With apologies to Lord Tennyson.

(“The grant of suffrage to women is repugnant to instincts that strike their roots deep in the order of nature. It runs counter to human reason, it flouts the teachings of experience and the admonitions of common sense.”—N.Y. Times, Feb. 7, 1915.)

Oh, that ‘twere possible
   After those words inane
For me to read The Times
   Ever again!

When I was wont to read it
   In the early morning hours,
In a mood ‘twixt wrath and mirth,
   I exclaimed: “Alas, Ye Powers,
These ideas are fainter, quainter
   Than anything on earth!”

A paper’s laid before me.
   Not thou, not like to thee.
Dear me, if it were possible
   The Times should ever see
How very far the times have moved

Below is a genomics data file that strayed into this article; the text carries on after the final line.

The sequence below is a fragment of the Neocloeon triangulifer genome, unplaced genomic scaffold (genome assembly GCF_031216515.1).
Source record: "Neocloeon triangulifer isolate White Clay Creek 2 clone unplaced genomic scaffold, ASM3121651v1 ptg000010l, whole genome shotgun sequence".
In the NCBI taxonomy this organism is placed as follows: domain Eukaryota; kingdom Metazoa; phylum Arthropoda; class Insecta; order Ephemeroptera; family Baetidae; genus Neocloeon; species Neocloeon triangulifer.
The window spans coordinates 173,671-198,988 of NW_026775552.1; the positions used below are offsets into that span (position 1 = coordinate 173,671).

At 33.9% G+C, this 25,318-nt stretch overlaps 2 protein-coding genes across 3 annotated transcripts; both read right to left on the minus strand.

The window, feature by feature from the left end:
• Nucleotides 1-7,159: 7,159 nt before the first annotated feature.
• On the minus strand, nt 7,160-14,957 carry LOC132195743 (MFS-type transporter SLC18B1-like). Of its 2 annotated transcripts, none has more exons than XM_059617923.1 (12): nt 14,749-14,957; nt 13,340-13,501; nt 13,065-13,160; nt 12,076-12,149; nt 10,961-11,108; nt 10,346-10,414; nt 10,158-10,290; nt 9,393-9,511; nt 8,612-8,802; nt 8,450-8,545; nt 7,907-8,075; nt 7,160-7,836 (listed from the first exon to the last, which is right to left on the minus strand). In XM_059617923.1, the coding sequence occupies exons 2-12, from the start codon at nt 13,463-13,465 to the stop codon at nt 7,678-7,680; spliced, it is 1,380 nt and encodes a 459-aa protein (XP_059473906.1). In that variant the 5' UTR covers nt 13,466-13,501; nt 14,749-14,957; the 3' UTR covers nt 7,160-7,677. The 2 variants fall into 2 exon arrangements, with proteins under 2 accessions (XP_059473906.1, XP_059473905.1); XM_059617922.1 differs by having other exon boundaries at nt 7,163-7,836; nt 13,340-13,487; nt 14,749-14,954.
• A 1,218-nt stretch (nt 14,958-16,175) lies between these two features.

(Spelt with a little “t”). 

This poem is in the public domain. 

Lovely Antiques, breathing in every line
The perfume of an age long passed away,
Wafting us back to 1829,
Museum pieces of a by-gone day,
You should not languish in the public press
Where modern thought might reach and do you harm,
And vulgar youth insult your hoariness,
Missing the flavor of your old world charm;
You should be locked, where rust cannot corrode
In some old rosewood cabinet, dimmed by age,
With silver-lustre, tortoise shell and Spode;
And all would cry, who read your yellowing page:
            “Yes, that’s the sort of thing that men believed
            Before the First Reform Bill was conceived!”

This poem is in the public domain.